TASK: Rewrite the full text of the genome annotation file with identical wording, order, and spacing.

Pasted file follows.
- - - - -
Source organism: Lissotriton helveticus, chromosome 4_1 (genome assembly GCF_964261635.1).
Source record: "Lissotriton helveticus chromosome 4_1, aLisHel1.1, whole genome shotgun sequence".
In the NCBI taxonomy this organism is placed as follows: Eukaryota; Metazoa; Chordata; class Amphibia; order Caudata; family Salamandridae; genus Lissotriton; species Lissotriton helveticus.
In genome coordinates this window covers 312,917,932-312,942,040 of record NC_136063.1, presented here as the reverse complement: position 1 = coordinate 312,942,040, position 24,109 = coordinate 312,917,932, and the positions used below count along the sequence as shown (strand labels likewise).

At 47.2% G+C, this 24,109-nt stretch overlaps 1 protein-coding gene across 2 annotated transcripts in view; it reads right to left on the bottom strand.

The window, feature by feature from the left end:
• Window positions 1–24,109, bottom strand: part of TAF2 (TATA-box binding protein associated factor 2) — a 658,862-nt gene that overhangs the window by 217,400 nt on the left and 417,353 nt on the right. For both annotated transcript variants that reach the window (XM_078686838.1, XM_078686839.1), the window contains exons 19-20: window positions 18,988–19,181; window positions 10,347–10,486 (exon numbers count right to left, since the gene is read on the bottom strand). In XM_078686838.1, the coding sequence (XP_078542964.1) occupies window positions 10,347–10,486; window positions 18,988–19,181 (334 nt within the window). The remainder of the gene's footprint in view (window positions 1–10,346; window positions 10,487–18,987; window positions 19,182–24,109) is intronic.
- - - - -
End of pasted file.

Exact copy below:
Source organism: Lissotriton helveticus, chromosome 4_1 (genome assembly GCF_964261635.1).
Source record: "Lissotriton helveticus chromosome 4_1, aLisHel1.1, whole genome shotgun sequence".
In the NCBI taxonomy this organism is placed as follows: Eukaryota; Metazoa; Chordata; class Amphibia; order Caudata; family Salamandridae; genus Lissotriton; species Lissotriton helveticus.
In genome coordinates this window covers 312,917,932-312,942,040 of record NC_136063.1, presented here as the reverse complement: position 1 = coordinate 312,942,040, position 24,109 = coordinate 312,917,932, and the positions used below count along the sequence as shown (strand labels likewise).

At 47.2% G+C, this 24,109-nt stretch overlaps 1 protein-coding gene across 2 annotated transcripts in view; it reads right to left on the bottom strand.

The window, feature by feature from the left end:
• Window positions 1–24,109, bottom strand: part of TAF2 (TATA-box binding protein associated factor 2) — a 658,862-nt gene that overhangs the window by 217,400 nt on the left and 417,353 nt on the right. For both annotated transcript variants that reach the window (XM_078686838.1, XM_078686839.1), the window contains exons 19-20: window positions 18,988–19,181; window positions 10,347–10,486 (exon numbers count right to left, since the gene is read on the bottom strand). In XM_078686838.1, the coding sequence (XP_078542964.1) occupies window positions 10,347–10,486; window positions 18,988–19,181 (334 nt within the window). The remainder of the gene's footprint in view (window positions 1–10,346; window positions 10,487–18,987; window positions 19,182–24,109) is intronic.